These things have been on my mind lately because we recently produced a terrific testimonial for one of our clients. It turned out so well they immediately signed-up to produce another one.

Lutheran Social Services of Wisconsin and Upper Michigan wanted a video to promote its open adoption program. They decided a testimonial from people who have used the program would be the best way to do it.

LSS could have taken the easy path… put the people on-camera… have them talk about how wonder LSS is, have them explain the process, talk about how helpful and encouraging everyone was… blah.

Don’t get me wrong… that’ all true… but LSS’s leaders had a better vision. They wanted to share the emotional experience of adoption, and video is all about tapping emotions.

Instead of simple praise for LSS and details on how the program works, they wanted viewers to feel how LSS is changing lives.

I won’t go into details on the story itself, you should just watch it. Instead, what I’d like to point out is how many times LSS is mentioned in the video. The organization is mentioned twice… that’s it.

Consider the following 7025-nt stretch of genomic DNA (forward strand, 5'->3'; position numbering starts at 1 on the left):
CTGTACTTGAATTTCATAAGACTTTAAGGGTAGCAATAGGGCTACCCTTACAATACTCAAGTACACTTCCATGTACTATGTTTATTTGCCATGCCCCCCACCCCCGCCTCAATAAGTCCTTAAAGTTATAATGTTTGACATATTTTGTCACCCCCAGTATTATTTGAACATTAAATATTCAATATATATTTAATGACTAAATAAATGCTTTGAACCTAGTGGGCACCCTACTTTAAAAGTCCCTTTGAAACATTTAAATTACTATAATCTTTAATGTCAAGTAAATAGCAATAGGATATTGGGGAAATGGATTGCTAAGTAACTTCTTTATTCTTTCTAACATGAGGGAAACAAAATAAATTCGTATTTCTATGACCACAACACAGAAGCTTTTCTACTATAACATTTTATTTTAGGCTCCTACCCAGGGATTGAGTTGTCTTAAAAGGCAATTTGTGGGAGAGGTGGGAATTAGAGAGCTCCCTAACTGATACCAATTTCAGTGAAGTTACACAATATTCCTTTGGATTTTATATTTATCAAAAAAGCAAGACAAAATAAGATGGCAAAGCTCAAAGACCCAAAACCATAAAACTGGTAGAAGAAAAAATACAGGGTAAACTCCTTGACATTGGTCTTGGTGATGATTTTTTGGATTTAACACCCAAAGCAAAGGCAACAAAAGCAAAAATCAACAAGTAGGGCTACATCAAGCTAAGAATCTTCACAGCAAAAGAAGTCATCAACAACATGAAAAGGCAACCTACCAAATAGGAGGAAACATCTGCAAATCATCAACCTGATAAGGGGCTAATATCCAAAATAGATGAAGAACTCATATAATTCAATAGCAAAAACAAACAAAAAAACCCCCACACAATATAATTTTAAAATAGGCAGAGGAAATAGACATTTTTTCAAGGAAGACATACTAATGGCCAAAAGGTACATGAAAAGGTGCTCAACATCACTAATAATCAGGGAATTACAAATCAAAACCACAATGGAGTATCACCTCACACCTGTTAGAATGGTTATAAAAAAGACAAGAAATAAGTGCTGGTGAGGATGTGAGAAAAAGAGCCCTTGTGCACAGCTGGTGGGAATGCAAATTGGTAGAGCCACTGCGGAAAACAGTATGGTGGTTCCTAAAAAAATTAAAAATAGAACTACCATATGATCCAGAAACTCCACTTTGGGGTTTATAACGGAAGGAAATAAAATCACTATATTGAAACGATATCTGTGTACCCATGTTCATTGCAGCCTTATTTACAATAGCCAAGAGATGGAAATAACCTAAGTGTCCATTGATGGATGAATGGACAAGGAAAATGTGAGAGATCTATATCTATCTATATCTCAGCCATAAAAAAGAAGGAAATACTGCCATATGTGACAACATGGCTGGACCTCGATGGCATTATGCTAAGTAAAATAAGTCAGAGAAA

There are different ways to do testimonial videos. One can focus squarely on your business. I’ve produced this type myself for T60. But the other way to create a testimonial is to center the attention on the person or organization providing the testimonial, which is exactly what we helped LSS do.

The entire video centers on the birth mother and the mother and father who adopted the baby. It’s a terrific story, and while LSS is barely mentioned the message is clear: LSS made this wonderful union happen. It’s the organization that brought these people together. It’s a powerful testimonial without at all feeling sales-y.

Testimonial Balancing Act

Maybe you’re a bit nervous about this whole approach. I mean… you might be thinking… the company receiving the testimonial only gets mentioned twice?! My boss would never go for that!

Trust me… I get it. Even if your company leaders won’t be on-board with that method, it is possible to balance telling the customer’s story with how your company helped them.

In a video we produced for Cayan, we start and end the video by focusing on Cayan’s customer, but the middle is all about Cayan and how they solved a problem.